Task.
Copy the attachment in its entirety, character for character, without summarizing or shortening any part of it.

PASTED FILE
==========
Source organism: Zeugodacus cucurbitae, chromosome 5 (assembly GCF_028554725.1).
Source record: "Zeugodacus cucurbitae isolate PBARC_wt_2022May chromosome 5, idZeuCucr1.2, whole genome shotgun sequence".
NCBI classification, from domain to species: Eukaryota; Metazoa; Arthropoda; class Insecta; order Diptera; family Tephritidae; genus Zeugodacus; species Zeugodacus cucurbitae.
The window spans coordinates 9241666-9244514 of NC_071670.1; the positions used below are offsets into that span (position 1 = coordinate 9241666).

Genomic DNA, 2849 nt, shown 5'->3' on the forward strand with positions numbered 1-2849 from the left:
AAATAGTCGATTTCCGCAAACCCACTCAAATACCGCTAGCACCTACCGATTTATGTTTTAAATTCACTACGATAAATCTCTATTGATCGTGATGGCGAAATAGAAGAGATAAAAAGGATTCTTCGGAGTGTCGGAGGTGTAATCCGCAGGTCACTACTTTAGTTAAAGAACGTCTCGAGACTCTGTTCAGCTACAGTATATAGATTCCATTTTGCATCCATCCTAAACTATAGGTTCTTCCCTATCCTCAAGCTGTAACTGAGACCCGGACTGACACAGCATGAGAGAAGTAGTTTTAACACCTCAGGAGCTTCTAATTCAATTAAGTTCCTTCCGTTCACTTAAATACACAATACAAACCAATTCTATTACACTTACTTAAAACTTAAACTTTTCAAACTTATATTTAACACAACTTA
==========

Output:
Source organism: Zeugodacus cucurbitae, chromosome 5 (assembly GCF_028554725.1).
Source record: "Zeugodacus cucurbitae isolate PBARC_wt_2022May chromosome 5, idZeuCucr1.2, whole genome shotgun sequence".
NCBI classification, from domain to species: Eukaryota; Metazoa; Arthropoda; class Insecta; order Diptera; family Tephritidae; genus Zeugodacus; species Zeugodacus cucurbitae.
The window spans coordinates 9241666-9244514 of NC_071670.1; the positions used below are offsets into that span (position 1 = coordinate 9241666).

Genomic DNA, 2849 nt, shown 5'->3' on the forward strand with positions numbered 1-2849 from the left:
AAATAGTCGATTTCCGCAAACCCACTCAAATACCGCTAGCACCTACCGATTTATGTTTTAAATTCACTACGATAAATCTCTATTGATCGTGATGGCGAAATAGAAGAGATAAAAAGGATTCTTCGGAGTGTCGGAGGTGTAATCCGCAGGTCACTACTTTAGTTAAAGAACGTCTCGAGACTCTGTTCAGCTACAGTATATAGATTCCATTTTGCATCCATCCTAAACTATAGGTTCTTCCCTATCCTCAAGCTGTAACTGAGACCCGGACTGACACAGCATGAGAGAAGTAGTTTTAACACCTCAGGAGCTTCTAATTCAATTAAGTTCCTTCCGTTCACTTAAATACACAATACAAACCAATTCTATTACACTTACTTAAAACTTAAACTTTTCAAACTTATATTTAACACAACTTA